June 27th, 2013|Legislation|

California limits social media use by employers and educational institutions

Effective January 1, 2013, California will join Maryland and Illinois in significantly restricting employers’ access to their employees’ and job applicants’ social media accounts. Signed into law by Governor Jerry Brown on September 27, 2012 and fittingly announced via Twitter, AB 1844 provides that an employer cannot require or request an employee or applicant to do any of the following:

  • disclose a username or password for the purpose of accessing personal social media;
  • access personal social media in the presence of the employer;
  • divulge any personal social media, except as provided in subdivision.

The law also prohibits an employer from discharging, disciplining, or otherwise retaliating against an employee or applicant for not complying with a request or demand by the employer that violates these provisions. However, an employer is not prohibited from terminating or taking an adverse action against an employee or applicant if otherwise permitted by law.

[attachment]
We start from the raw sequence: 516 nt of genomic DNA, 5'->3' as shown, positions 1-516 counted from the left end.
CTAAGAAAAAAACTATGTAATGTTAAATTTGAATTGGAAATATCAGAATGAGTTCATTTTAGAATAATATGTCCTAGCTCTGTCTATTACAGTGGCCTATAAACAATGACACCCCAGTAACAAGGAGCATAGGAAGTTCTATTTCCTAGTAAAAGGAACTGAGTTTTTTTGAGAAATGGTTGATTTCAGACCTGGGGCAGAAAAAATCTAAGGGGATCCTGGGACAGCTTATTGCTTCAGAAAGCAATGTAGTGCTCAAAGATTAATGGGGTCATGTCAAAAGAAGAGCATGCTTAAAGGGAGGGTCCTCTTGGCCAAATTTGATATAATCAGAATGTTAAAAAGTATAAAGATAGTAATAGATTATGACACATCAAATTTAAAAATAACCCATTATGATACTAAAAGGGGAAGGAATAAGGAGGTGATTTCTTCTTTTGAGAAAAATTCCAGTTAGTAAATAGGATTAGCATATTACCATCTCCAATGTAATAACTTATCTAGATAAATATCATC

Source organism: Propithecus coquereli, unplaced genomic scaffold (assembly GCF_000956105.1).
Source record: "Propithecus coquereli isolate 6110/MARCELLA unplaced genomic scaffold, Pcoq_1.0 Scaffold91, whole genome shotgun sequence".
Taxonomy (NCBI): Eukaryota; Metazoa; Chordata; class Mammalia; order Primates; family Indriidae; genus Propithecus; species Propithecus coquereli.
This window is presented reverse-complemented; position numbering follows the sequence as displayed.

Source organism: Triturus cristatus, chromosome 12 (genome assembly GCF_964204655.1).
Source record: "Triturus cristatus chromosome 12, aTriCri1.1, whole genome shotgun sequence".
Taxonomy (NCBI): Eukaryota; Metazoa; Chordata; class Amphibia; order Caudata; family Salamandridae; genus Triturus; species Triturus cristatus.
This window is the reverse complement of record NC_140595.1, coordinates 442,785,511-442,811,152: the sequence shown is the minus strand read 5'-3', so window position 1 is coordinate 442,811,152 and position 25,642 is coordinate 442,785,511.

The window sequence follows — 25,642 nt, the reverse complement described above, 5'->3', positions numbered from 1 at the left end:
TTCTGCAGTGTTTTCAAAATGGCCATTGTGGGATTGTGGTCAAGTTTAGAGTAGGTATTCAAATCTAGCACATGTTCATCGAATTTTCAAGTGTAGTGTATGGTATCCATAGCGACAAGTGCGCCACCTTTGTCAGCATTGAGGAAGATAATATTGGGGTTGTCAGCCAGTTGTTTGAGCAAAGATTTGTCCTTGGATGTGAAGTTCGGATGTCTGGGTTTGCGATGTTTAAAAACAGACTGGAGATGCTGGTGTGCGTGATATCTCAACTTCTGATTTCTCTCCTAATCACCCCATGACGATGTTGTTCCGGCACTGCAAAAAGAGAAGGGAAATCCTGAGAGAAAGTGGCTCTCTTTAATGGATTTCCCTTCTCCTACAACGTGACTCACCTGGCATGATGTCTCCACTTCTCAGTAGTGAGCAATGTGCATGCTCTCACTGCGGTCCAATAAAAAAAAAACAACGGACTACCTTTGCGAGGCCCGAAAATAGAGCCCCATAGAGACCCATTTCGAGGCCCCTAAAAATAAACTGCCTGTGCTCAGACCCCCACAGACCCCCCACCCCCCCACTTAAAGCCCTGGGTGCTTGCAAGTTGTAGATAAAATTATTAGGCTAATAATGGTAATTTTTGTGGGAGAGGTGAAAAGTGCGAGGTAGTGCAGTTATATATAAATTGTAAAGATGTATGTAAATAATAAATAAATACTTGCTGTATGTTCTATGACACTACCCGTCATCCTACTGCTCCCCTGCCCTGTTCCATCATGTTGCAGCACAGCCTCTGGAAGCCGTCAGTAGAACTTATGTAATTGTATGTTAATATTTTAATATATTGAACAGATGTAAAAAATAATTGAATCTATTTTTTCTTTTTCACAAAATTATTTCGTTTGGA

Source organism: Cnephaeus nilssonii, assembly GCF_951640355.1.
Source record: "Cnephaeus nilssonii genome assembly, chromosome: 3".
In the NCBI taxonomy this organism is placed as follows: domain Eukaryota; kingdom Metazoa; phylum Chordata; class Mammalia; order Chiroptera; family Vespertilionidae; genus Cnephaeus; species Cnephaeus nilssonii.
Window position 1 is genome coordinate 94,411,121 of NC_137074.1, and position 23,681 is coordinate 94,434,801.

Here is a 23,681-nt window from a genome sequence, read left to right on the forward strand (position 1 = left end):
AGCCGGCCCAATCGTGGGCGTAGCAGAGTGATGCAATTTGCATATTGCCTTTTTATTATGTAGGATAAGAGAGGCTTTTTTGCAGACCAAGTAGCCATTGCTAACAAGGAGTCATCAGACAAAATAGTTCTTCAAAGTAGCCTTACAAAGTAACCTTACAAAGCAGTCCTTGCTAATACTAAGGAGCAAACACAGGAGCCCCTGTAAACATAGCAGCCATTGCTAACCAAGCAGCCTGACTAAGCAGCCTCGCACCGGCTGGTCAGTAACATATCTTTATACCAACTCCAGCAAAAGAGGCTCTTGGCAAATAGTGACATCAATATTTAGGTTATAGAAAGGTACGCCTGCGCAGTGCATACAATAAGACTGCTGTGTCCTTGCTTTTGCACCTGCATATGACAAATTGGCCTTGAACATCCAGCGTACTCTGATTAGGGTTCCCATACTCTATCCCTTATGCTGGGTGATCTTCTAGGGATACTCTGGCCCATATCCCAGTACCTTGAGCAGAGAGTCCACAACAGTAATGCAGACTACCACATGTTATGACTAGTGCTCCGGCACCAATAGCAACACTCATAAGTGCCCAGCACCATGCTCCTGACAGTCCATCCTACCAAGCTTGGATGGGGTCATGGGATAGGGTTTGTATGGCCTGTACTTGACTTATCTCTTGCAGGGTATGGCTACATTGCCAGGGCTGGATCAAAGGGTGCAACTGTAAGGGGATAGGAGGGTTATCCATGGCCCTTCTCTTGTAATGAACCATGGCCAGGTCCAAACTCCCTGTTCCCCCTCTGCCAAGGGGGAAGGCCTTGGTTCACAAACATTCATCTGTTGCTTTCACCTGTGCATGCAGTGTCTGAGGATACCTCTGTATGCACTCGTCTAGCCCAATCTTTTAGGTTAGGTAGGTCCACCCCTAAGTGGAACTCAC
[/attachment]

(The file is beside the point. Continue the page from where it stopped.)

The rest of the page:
The law does preserve an employer’s rights and obligations to request that an employee divulge personal social media information reasonably believed to be relevant to an investigation of allegation(s) of employee misconduct or violation of applicable laws and regulations, provided that the information is used solely for purposes of that investigation or a related proceeding. An employer is also not precluded from requiring or requesting that an employee disclose a username or password for the purpose of accessing an employer-issued electronic device.

A companion law, AB 1349 that establishes similar requirements for postsecondary education institutions in regard to their students also goes into effect on January 1, 2013.

Social media evolving as new platform for investment scams

The Securities and Exchange Commission (SEC) today charged an Illinois-based investment adviser with offering to sell fictitious securities through social media sites. According to the SEC’s Division of Enforcement, Anthony Fields of Lyons, IL, offered more than $500 billion in fictitious securities, and in some instances, used LinkedIn discussions to promote fraudulent “bank guarantees” and “medium-term notes.”